Long Run Incremental Cost - LRIC

AAA

DEFINITION of 'Long Run Incremental Cost - LRIC'

Forward-looking incremental costs that can be accounted for by a company.

INVESTOPEDIA EXPLAINS 'Long Run Incremental Cost - LRIC'

These are the changing costs that a company can somewhat foresee. For example, oil price increases, rent increases, and expansion and maintenance costs.

RELATED TERMS
  1. Long Run

    A period of time in which all factors of production and costs ...
  2. Marginal Cost Of Production

    The change in total cost that comes from making or producing ...
  3. Incremental Cost

    The encompassing change that a company experiences within its ...
  4. Long-Run Average Total Cost - LRATC

    A business metric that represents the average cost per unit of ...
  5. Marginal Rate of Technical Substitution

    The rate at which one factor has to be decreased in order to ...
  6. Absolute Advantage

    The ability of a country, individual, company or region to produce ...
RELATED FAQS
  1. What are the different ways that utility is measured in economics?

    It's difficult to measure a qualitative concept such as utility, but economists try to quantify it in two different ways: ... Read Full Answer >>
  2. What is the difference between adverse selection and moral hazard?

    In economics, moral hazard and adverse selection are two possible consequences of asymmetric information or ineffective information ... Read Full Answer >>
  3. How does adverse selection contribute to market failure?

    Adverse selection is perhaps the most academically cited example of market failure in a laissez-faire economy. The problem ... Read Full Answer >>
  4. What is the difference between consumer surplus and economic surplus?

    The consumer surplus is the difference between the highest price a consumer is willing to pay and the actual market price ... Read Full Answer >>
  5. What does it signify about a given product if the consumer surplus figure for that ...

    High consumer surplus for a particular product signifies a high level of utility for consumers and may carry some implications ... Read Full Answer >>
  6. How do fixed and variable costs each affect the marginal cost of production?

    The total cost of a business is comprised of fixed costs and variable costs. Fixed costs and variable costs affect the marginal ... Read Full Answer >>
Related Articles
  1. Markets

    Cleaning Up Dirty Surplus Items On The Income Statement

    Dirty surplus items can skew net income. Knowing how to account for them will give you a cleaner picture.
  2. Active Trading

    Economic Moats: A Successful Company's Best Defense

    Find out why some companies thrive while others flounder.
  3. Entrepreneurship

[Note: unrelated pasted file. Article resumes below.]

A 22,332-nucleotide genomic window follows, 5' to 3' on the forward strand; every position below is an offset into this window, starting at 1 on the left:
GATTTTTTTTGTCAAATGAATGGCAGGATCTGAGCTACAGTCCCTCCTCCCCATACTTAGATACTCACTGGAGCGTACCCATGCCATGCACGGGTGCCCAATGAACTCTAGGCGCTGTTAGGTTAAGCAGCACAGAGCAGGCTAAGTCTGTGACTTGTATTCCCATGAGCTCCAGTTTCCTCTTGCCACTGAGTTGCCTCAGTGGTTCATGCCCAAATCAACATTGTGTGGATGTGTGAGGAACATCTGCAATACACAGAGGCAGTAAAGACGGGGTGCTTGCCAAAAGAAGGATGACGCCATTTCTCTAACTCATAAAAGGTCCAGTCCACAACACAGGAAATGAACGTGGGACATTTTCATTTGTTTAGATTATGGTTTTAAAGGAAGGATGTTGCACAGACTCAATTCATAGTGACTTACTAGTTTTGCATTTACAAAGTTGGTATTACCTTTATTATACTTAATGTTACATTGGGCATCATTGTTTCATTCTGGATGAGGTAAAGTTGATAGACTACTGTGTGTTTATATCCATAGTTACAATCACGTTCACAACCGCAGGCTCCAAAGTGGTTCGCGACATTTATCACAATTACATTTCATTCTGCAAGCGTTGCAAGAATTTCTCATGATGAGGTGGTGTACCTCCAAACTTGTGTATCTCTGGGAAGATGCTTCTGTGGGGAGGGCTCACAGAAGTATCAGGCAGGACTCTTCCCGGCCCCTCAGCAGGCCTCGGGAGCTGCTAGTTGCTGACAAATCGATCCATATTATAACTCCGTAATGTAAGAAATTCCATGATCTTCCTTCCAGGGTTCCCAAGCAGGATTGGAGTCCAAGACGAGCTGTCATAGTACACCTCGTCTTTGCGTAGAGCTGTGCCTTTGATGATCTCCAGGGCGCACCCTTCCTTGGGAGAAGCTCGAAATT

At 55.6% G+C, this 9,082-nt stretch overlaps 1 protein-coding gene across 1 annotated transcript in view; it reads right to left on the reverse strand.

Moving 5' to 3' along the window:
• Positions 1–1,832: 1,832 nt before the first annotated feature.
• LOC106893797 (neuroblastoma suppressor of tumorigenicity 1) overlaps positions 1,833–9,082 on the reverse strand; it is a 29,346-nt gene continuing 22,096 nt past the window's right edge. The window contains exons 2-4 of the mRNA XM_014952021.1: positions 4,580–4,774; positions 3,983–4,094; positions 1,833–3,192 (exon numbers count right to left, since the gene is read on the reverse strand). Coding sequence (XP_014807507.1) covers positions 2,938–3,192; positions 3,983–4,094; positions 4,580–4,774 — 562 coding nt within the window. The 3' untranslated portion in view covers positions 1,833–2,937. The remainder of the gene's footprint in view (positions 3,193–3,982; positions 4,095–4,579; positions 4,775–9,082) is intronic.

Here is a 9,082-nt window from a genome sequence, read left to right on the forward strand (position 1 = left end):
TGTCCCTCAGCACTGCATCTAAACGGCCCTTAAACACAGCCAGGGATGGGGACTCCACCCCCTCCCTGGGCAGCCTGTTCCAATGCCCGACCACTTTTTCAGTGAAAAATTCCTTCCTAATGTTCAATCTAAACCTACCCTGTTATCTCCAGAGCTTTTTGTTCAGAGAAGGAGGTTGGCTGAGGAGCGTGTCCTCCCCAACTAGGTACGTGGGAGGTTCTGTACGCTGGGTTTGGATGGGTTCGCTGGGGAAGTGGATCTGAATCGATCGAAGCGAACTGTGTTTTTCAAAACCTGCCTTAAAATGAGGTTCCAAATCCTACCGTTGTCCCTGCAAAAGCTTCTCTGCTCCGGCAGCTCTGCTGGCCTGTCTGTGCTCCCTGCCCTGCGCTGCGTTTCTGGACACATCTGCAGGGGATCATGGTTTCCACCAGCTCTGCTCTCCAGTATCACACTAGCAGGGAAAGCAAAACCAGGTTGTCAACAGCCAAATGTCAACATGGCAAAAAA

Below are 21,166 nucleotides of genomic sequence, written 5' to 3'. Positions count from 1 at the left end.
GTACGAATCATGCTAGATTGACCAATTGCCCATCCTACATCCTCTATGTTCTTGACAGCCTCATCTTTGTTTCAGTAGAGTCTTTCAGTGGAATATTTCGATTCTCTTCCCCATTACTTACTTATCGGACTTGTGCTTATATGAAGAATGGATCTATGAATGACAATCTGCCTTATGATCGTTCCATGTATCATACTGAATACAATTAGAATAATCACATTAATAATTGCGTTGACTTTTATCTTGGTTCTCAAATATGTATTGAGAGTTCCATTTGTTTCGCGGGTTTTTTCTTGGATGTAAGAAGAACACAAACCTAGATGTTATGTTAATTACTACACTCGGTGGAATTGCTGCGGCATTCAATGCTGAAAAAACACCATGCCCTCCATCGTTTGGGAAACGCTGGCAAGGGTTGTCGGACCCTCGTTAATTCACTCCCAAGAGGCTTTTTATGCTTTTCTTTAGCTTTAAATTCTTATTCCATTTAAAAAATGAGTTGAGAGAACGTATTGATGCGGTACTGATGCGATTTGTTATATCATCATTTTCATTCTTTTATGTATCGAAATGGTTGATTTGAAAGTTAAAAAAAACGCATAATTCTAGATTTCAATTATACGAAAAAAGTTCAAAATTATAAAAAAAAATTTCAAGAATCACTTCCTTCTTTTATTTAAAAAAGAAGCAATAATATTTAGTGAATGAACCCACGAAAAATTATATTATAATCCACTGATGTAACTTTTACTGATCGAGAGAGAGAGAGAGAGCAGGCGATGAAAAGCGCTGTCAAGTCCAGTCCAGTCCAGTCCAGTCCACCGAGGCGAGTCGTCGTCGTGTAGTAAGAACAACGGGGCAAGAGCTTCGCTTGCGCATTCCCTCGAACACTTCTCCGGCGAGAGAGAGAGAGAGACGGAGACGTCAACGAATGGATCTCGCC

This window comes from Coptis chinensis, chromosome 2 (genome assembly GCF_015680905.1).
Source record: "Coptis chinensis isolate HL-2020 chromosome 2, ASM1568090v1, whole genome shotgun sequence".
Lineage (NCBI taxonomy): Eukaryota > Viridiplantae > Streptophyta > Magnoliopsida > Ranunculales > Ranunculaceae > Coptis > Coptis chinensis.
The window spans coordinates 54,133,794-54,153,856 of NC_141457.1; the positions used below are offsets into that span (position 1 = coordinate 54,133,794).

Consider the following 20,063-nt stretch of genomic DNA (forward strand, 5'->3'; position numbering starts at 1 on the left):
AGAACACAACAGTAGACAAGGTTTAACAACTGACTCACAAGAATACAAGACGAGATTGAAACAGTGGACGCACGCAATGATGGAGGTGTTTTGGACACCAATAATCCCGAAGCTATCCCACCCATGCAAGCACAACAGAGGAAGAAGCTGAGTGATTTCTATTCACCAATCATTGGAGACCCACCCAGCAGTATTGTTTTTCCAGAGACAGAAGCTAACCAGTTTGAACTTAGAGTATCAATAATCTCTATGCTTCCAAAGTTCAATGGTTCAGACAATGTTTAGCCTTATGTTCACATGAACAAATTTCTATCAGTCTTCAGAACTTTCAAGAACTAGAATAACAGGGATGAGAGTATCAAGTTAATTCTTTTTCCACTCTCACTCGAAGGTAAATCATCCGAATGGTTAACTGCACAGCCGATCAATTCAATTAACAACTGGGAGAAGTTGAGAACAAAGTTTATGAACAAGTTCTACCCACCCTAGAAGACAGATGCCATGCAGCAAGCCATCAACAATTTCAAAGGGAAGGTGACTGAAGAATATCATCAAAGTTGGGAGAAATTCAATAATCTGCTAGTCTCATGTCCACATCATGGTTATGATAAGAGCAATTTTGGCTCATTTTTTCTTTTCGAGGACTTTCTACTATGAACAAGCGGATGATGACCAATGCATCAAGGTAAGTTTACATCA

Business Startup Costs: It's In The Details

    Don't overlook the details when starting up a business. It's the small expenses that have the potential to make or break a great idea.
  4. Options & Futures

    Fund Costs and Expenses

    How much a fund charges for its services is the most important indicator of how well it will perform.
  5. Economics

    What is a Fiduciary?

    A fiduciary is a person who acts on behalf of another person (or people) to manage assets.
  6. Economics

    Understanding Subordinated Debt

    A loan or security that ranks below other loans or securities with regard to claims on assets or earnings.
  7. Economics

    How to Calculate Trailing 12 Months Income

    Trailing 12 months refers to the most recently completed one-year period of a company’s financial performance.
  8. Economics

    What is Unearned Revenue?

    Unearned revenue can be thought of as a "pre-payment" for goods or services which a person or company is expected to produce to the purchaser.
  9. Economics

    What is a Capital Lease?

    A lease considered to have the economic characteristics of asset ownership.
  10. Economics

    Explaining Working Capital Turnover

    Working capital turnover is a ratio that helps show how efficiently a company is generating revenue per dollar of cash available to spend on operations.

You May Also Like

Hot Definitions
  1. Wash Trading

    The process of buying shares of a company through one broker while selling shares through a different broker. Wash trading ...
  2. Fixed-Income Arbitrage

    An investment strategy that attempts to profit from arbitrage opportunities in interest rate securities. When using a fixed-income ...
  3. Venture-Capital-Backed IPO

    The selling to the public of shares in a company that has previously been funded primarily by private investors. The alternative ...
  4. Merger Arbitrage

    A hedge fund strategy in which the stocks of two merging companies are simultaneously bought and sold to create a riskless ...
  5. Market Failure

    An economic term that encompasses a situation where, in any given market, the quantity of a product demanded by consumers ...
  6. Unsystematic Risk

    Company or industry specific risk that is inherent in each investment. The amount of unsystematic risk can be reduced through ...
Trading Center